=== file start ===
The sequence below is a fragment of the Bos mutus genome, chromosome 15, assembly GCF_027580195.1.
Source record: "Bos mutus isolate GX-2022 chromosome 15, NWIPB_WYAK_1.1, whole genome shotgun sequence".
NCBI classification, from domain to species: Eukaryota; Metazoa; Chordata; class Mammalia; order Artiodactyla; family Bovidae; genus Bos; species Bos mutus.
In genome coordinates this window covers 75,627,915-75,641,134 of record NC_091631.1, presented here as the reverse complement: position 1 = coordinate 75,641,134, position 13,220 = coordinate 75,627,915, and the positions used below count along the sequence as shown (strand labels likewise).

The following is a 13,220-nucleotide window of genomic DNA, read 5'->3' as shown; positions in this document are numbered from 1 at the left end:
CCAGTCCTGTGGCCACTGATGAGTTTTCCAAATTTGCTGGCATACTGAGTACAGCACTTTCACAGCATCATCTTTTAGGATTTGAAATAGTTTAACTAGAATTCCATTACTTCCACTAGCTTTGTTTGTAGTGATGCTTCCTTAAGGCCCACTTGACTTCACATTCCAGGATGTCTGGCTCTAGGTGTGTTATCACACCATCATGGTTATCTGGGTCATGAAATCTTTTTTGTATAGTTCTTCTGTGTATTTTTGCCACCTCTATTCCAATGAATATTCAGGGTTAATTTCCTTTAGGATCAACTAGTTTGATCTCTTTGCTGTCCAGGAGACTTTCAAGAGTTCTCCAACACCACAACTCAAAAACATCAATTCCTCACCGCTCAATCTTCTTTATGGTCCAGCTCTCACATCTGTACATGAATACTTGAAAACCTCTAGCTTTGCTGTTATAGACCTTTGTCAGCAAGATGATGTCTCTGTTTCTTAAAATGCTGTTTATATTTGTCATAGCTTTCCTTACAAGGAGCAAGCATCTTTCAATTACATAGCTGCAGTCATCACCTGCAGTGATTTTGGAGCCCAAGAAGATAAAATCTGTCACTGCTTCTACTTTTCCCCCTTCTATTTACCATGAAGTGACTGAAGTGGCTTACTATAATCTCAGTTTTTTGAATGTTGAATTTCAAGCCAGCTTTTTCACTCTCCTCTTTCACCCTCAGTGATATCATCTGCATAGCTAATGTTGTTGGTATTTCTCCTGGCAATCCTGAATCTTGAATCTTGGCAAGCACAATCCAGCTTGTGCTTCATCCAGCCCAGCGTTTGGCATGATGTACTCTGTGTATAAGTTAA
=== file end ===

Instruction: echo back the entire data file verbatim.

The sequence below is a fragment of the Bos mutus genome, chromosome 15, assembly GCF_027580195.1.
Source record: "Bos mutus isolate GX-2022 chromosome 15, NWIPB_WYAK_1.1, whole genome shotgun sequence".
NCBI classification, from domain to species: Eukaryota; Metazoa; Chordata; class Mammalia; order Artiodactyla; family Bovidae; genus Bos; species Bos mutus.
In genome coordinates this window covers 75,627,915-75,641,134 of record NC_091631.1, presented here as the reverse complement: position 1 = coordinate 75,641,134, position 13,220 = coordinate 75,627,915, and the positions used below count along the sequence as shown (strand labels likewise).

The following is a 13,220-nucleotide window of genomic DNA, read 5'->3' as shown; positions in this document are numbered from 1 at the left end:
CCAGTCCTGTGGCCACTGATGAGTTTTCCAAATTTGCTGGCATACTGAGTACAGCACTTTCACAGCATCATCTTTTAGGATTTGAAATAGTTTAACTAGAATTCCATTACTTCCACTAGCTTTGTTTGTAGTGATGCTTCCTTAAGGCCCACTTGACTTCACATTCCAGGATGTCTGGCTCTAGGTGTGTTATCACACCATCATGGTTATCTGGGTCATGAAATCTTTTTTGTATAGTTCTTCTGTGTATTTTTGCCACCTCTATTCCAATGAATATTCAGGGTTAATTTCCTTTAGGATCAACTAGTTTGATCTCTTTGCTGTCCAGGAGACTTTCAAGAGTTCTCCAACACCACAACTCAAAAACATCAATTCCTCACCGCTCAATCTTCTTTATGGTCCAGCTCTCACATCTGTACATGAATACTTGAAAACCTCTAGCTTTGCTGTTATAGACCTTTGTCAGCAAGATGATGTCTCTGTTTCTTAAAATGCTGTTTATATTTGTCATAGCTTTCCTTACAAGGAGCAAGCATCTTTCAATTACATAGCTGCAGTCATCACCTGCAGTGATTTTGGAGCCCAAGAAGATAAAATCTGTCACTGCTTCTACTTTTCCCCCTTCTATTTACCATGAAGTGACTGAAGTGGCTTACTATAATCTCAGTTTTTTGAATGTTGAATTTCAAGCCAGCTTTTTCACTCTCCTCTTTCACCCTCAGTGATATCATCTGCATAGCTAATGTTGTTGGTATTTCTCCTGGCAATCCTGAATCTTGAATCTTGGCAAGCACAATCCAGCTTGTGCTTCATCCAGCCCAGCGTTTGGCATGATGTACTCTGTGTATAAGTTAA